An enduring theme of Western philosophy is that we are all one another’s equals. Yet the principle of basic equality is woefully under-explored in modern moral and political philosophy. In a major new work, Jeremy Waldron attempts to remedy that shortfall with a subtle and multifaceted account of the basis for the West’s commitment to human equality.
What does it mean to say we are all one another’s equals? Is this supposed to distinguish humans from other animals? What is human equality based on? Is it a religious idea, or a matter of human rights? Is there some essential feature that all human beings have in common? Waldron argues that there is no single characteristic that serves as the basis of equality. He says the case for moral equality rests on four capacities that all humans have the potential to possess in some degree: reason, autonomy, moral agency, and the ability to love. But how should we regard the differences that people display on these various dimensions? And what are we to say about those who suffer from profound disability—people whose claim to humanity seems to outstrip any particular capacities they have along these lines?
Waldron, who has worked on the nature of equality for many years, confronts these questions and others fully and unflinchingly. Based on the Gifford Lectures that he delivered at the University of Edinburgh in 2015, One Another’s Equals takes Waldron’s thinking further and deeper than ever before.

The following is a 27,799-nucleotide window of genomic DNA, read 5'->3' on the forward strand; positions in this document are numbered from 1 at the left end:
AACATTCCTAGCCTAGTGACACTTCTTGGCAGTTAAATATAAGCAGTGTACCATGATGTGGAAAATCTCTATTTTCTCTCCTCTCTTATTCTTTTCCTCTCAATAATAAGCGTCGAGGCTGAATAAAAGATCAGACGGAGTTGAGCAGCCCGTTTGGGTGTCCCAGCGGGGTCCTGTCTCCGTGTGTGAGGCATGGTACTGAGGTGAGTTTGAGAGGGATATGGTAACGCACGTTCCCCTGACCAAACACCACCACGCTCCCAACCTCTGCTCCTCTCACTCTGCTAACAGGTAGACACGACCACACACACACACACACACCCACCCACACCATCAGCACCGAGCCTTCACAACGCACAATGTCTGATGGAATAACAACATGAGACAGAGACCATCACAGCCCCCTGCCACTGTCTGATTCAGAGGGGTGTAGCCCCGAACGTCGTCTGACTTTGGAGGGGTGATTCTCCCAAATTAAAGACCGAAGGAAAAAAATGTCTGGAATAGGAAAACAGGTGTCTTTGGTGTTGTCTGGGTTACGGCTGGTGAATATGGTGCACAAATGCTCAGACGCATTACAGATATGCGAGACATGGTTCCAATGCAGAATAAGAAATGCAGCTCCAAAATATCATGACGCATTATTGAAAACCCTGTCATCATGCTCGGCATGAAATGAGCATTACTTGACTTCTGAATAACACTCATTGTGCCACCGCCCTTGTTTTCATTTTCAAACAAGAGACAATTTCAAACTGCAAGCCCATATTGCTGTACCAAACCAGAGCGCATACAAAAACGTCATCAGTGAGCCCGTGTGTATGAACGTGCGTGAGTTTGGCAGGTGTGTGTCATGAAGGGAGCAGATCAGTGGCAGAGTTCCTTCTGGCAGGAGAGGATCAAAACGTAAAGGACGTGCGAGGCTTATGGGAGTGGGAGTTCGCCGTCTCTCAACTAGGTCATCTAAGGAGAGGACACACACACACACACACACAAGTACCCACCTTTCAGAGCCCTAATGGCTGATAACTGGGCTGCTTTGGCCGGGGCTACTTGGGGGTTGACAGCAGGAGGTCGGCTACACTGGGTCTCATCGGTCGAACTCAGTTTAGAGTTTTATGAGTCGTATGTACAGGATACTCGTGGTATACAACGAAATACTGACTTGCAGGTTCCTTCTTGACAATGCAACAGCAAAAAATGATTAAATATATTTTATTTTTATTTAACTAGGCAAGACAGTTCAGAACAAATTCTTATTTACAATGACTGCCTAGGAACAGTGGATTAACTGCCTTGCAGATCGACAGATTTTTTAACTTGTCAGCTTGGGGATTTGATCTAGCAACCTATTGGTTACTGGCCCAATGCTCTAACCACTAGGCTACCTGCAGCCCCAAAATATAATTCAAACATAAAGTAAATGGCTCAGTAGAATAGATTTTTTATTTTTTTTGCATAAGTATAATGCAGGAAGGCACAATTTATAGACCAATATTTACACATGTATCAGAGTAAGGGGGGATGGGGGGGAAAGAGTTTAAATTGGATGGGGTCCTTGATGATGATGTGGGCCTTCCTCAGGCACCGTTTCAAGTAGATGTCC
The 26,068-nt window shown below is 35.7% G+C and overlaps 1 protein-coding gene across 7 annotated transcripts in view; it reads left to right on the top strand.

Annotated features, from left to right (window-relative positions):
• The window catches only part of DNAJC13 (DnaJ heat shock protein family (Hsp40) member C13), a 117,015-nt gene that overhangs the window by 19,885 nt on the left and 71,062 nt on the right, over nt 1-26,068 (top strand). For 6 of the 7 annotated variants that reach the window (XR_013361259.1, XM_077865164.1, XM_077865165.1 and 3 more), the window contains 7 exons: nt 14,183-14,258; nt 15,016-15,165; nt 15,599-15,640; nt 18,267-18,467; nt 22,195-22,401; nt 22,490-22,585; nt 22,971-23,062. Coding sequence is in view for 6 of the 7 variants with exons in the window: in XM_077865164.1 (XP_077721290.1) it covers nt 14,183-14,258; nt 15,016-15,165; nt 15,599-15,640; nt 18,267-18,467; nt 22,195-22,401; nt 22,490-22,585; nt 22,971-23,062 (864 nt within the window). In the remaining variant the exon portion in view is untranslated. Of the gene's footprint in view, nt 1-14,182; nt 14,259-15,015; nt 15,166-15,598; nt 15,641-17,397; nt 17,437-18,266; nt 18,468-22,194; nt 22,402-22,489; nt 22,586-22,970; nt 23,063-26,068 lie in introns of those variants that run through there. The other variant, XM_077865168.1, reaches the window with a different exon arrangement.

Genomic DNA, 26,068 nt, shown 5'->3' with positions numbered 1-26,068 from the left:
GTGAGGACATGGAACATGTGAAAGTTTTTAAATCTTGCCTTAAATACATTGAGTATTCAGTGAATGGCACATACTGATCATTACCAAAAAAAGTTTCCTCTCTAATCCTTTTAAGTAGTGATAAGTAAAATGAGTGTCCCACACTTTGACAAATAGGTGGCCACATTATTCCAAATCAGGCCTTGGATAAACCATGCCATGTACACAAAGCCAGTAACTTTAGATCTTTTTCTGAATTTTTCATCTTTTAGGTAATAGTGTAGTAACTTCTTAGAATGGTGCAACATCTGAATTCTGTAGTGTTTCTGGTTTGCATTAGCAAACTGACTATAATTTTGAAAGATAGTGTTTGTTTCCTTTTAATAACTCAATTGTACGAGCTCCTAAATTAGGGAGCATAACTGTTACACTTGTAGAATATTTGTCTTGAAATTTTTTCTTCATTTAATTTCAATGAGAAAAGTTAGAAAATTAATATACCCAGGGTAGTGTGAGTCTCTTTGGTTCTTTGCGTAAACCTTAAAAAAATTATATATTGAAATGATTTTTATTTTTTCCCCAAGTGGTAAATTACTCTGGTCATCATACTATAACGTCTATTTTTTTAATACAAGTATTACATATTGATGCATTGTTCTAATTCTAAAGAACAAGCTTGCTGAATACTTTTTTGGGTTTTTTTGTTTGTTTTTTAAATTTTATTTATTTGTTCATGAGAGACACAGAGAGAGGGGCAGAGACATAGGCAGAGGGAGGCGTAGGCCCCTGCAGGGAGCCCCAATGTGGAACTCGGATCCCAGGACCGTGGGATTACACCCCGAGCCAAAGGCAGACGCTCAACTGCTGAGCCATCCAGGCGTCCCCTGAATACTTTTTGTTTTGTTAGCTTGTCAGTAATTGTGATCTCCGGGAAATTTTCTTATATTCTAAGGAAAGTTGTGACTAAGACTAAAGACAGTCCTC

[An] important new book…[This] insightful book suggest[s] that if we don’t recommit ourselves to political equality, we will become ever more closed, authoritarian societies. Economic elites should understand this…Without equality, the West cannot last.
If basic human equality is now agreed on, perhaps it would be best just to accept it and not bother about its justification. Yet, as Jeremy Waldron makes clear in One Another’s Equals, his Gifford Lectures, to have a proper debate about what kind of political arrangements equality requires we first need to fix ideas about what it amounts to.
This highly original and important book provides a thorough and sophisticated treatment of an issue that is of fundamental importance in moral and political philosophy, but which has not received sufficient attention or defense in recent years. The book should set the standard for further discussion of these very difficult issues for years to come.
Waldron writes on the topic of human equality with grace, intelligence, and passion. One Another’s Equals provides an argument intelligible to general readers that also advances the philosophical discussion in ways that will warrant response from philosophers, political theorists, legal scholars, and theologians.
- 280 pages
- 1 x 5-1/2 x 8-1/4 inches
- Belknap Press
From this author
Sorry, there was an error adding the item to your shopping bag.
Sorry, your session has expired. Please refresh your browser's tab.